Representative Ron Paul (R-TX), best known for his three quixotic bids for the presidency, appears to have had his last run during this election cycle. By now it has become apparent that the long-time congressman had unique reasons for running for the office — it was never about being elected. It was about building a movement, raising the profile of classical liberalism with the Republican Party, and establishing individuals and organizations to carry on his torch after he is gone.
Although Paul will never be president, it's nonetheless intriguing to ask, what would a Ron Paul presidency have looked like, had he actually won?
If everything went according to his Plan to Restore America, he would have balanced the federal budget by his third year in office. This is, of course, barring congressional opposition to the measures he intended to take to accomplish this feat. Undoubtedly the opposition to his proposed cuts would have been fierce, especially since it touches the most sacred cows in American government.
The first $1 trillion would have been cut during his first year in office and would have completely eliminated five cabinet departments — Energy, Housing and Urban Development, Commerce, Interior and Education. It also would have abolished the Transportation Security Administration, which notably harassed his son, Senator Rand Paul (R-KY) in January.
Paul’s plan would have also unilaterally abolished corporate subsidies, completely stopped foreign aid, and ended America's global military presence.
All of this would’ve been accompanied by comprehensive, but careful Social Security and Medicare reform — phasing out these programs while honoring those who were forced to depend on it.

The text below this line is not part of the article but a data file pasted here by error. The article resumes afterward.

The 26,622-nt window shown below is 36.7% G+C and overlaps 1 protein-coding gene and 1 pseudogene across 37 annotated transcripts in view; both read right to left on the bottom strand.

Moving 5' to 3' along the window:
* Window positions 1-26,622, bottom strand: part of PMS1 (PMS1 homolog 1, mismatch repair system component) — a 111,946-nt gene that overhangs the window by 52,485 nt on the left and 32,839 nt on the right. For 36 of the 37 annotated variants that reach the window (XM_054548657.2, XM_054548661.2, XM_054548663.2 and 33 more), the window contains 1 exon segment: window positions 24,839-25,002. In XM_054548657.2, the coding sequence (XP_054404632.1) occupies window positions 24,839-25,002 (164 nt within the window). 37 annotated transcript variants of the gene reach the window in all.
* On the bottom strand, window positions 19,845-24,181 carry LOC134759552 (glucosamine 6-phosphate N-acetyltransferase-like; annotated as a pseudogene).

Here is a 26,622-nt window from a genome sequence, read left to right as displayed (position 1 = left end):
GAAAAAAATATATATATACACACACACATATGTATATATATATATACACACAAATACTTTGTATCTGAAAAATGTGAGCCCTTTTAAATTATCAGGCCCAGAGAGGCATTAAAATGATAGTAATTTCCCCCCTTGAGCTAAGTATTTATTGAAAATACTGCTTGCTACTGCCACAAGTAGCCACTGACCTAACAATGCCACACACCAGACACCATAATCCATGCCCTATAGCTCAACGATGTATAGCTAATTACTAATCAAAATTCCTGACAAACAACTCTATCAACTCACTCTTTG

Could he have accomplished all of these ambitious cuts as president? Likely not. Making the cuts described above would have undoubtedly disenfranchised too many of the political elite and thus his plan would have been fiercely opposed.
The only area he would have had direct control in would have been our foreign policy, and considering that military spending currently accounts for a sizeable amount of our debt, this is no small matter.
Despite how little of his plan would have been enacted, it would have been refreshing to have a leader who is willing to insist upon drastic action. I would argue that it is even necessary. Too often we have politicians that promise cuts that aren’t really cuts at all, who argue over irrelevant sideshows while ultimately allowing the debt to balloon out of control and unfunded liabilities to run amok.
Considering the state of our finances, a Ron Paul presidency is exactly what we need, even if it would have only accomplished half of the items on his agenda. It certainly would have been a more palatable option than the current contenders for the office, who seem to rarely differ on some of the most important issues facing us today